• Propane an all-American fuel source being primarily produced in the United States it creates jobs; in 2018 a study done by the Propane Education and Research Council (PERC) stated the U.S. propane industry generated $46 billion in direct economic impact annually and employed more than 57,000 American workers.
  • The United States imports about 10% of the propane consumed each year, with about 70% of that coming from Canada via pipeline and rail. The remaining 30% of imported propane comes to the United States from other sources via ocean transport.
  • The U.S. is the world’s leading supplier of liquid petroleum gas or (LPG), we export nearly half of the country’s two million barrels per day (bpd) of our propane production to Asia, Latin America, and Europe.
  • Trade in Propane, (LPG) liquefied represented 0.32% of total world trade exports in 2021. Liquefied propane is part of petroleum gas exports in 2021 the top exporters of propane, liquefied were Qatar ($25.5B), United States ($20.4B), United Arab Emirates ($3.76B), Canada ($3.19B), and Saudi Arabia ($1.6B).
  • Current U.S. propane supplies are abundant due in large part to an overall increase in natural gas production. The United States is the largest exporter of propane in 2021, exports averaged 52% of the nation’s production. 
  • In 2021 global propane market size reached $81.40 billion (USD) the propane market industry growth forecast 2021-2030 is expected to register a revenue (CAGR) of 4.7% during this forecast period.
  • Propane contributes around $40 billion to the U.S. gross domestic product.
  • Most domestic propane is a byproduct of natural gas processing, specifically, propane is extracted in part of a process that removes condensation from natural gas pipelines; although some propane is produced from crude oil refinement, most domestically produced propane is a byproduct of domestic natural gas processing.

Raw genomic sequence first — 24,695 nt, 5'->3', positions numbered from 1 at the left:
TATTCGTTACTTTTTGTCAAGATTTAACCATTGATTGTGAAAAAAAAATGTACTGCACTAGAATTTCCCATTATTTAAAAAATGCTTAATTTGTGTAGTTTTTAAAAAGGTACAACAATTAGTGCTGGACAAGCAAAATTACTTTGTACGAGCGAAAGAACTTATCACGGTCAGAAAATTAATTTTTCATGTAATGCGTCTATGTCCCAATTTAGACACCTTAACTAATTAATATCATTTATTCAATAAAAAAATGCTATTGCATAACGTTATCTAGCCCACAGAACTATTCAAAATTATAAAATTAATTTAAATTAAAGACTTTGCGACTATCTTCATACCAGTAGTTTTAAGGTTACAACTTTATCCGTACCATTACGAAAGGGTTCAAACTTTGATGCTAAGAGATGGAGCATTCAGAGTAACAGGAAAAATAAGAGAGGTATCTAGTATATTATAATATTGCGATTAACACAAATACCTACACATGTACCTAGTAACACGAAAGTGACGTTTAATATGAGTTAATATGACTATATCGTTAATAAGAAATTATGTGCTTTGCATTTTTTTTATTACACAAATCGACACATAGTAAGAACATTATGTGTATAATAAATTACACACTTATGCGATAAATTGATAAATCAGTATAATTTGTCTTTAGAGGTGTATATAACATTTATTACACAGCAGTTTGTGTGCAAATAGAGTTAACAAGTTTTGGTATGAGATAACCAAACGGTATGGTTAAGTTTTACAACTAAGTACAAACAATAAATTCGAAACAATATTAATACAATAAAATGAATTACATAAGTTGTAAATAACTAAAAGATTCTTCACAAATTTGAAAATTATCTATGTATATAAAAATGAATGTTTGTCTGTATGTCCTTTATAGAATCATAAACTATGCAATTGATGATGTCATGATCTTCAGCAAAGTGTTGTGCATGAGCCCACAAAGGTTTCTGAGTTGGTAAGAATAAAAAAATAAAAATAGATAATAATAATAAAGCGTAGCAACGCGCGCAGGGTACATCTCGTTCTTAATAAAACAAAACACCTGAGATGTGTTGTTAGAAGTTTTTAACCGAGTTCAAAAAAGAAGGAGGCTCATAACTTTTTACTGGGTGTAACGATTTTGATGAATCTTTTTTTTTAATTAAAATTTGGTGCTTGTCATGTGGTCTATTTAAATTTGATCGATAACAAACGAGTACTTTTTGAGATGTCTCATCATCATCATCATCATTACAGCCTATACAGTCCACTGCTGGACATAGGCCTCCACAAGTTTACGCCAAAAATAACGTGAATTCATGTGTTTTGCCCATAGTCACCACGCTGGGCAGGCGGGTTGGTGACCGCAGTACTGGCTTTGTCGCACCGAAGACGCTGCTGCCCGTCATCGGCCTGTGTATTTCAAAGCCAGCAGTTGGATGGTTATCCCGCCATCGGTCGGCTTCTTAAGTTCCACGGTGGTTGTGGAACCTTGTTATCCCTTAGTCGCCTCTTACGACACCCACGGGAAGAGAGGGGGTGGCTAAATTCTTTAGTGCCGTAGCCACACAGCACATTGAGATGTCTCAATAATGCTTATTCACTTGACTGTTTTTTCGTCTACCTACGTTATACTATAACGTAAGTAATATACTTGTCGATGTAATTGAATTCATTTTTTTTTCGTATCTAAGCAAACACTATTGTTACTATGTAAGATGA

• Propane is also produced during the stabilization stage of crude oil refining, heavier hydrocarbons sink, while lighter hydrocarbons (such as propane) rise, making them easy to separate; butane in combination, propane accounts for between one and four percent of processed crude oil.
  • Most renewable propane comes from the same process as biofuel, a fuel derived directly from living matter most renewable propane can be considered a coproduct of biofuel creation many similar feedstocks that go into creating biofuel, animal oils, vegetable oils, biomass are used to create renewable propane.
  • Over 80% of Canada’s propane is extracted from natural gas as part of a (NGL) Natural Gas Liquid mix at hundreds of field plants in, British Columbia, Saskatchewan, and Alberta, while the remaining supply produced at refineries across Canada.
  • Canada produces approximately 2,641,720 Gallons of propane annually and half of the supply is exported.
  • Propane is produced from liquid components recovered during natural gas processing. These components include ethane, methane, propane, and butane, as well as heavier hydrocarbons. Propane and butane, along with other gases, are also produced during crude oil refining.
  • The propane fuel we buy is not 100 percent propane gas; it is about 90 percent propane plus 1 percent odorant/propylene, and about 9 percent butane.
  • Renewable propane is an industry poised for growth set to scale with biofuel as a coproduct, American renewable propane currently makes up about only 0.1 percent of total propane production, as more resources are dedicated to renewable propane production it has tremendous potential.
  • In 2019, 7.6 million gallons of renewable propane was circulating in the U.S. the U.S. produces about 200,000 tons of renewable propane per year, heating homes, powering appliances, and fueling vehicles.


  • Liquid propane boils or converts from liquid to vapor at -44F (-42.2C).  Liquid propane weighs half as much as water, typically a gallon of fresh water at room temperature weighs roughly 8.34 lbs. One gallon of propane weighs 4.2 lbs. Want to know the liquid weight of a propane tank. Simply multiply the number of gallons by 4.2.
  • Propane density as a liquid at 25 °C (77 °F) is 0.493 g/cm3, which is equivalent to 4.11 pounds per U.S. liquid gallon, or 493 g/L. Propane expands at 1.5% per 10 °F. Thus, liquid propane has a density of approximately 4.2 pounds per gallon (504 g/L) at 60 °F (15.6 °C).
  • The density of propane gas at 25 °C (77 °F) is 1.808 kg/m3, about 1.5× the density of air at the same temperature.
  • As the density of propane changes with temperature, this fact must be considered every time the application relates to safety or custody transfer operations.
  • The propane chemical formula (C3H8), or propane chemical structure, is three carbon atoms branched with eight hydrogen atoms (C3H8). Meaning the atomic makeup of a propane molecule is a “simple” alkane that is clean burning, with little smoke or odor.
  • About 23.5 cubic feet of air is required to burn one cubic foot of propane.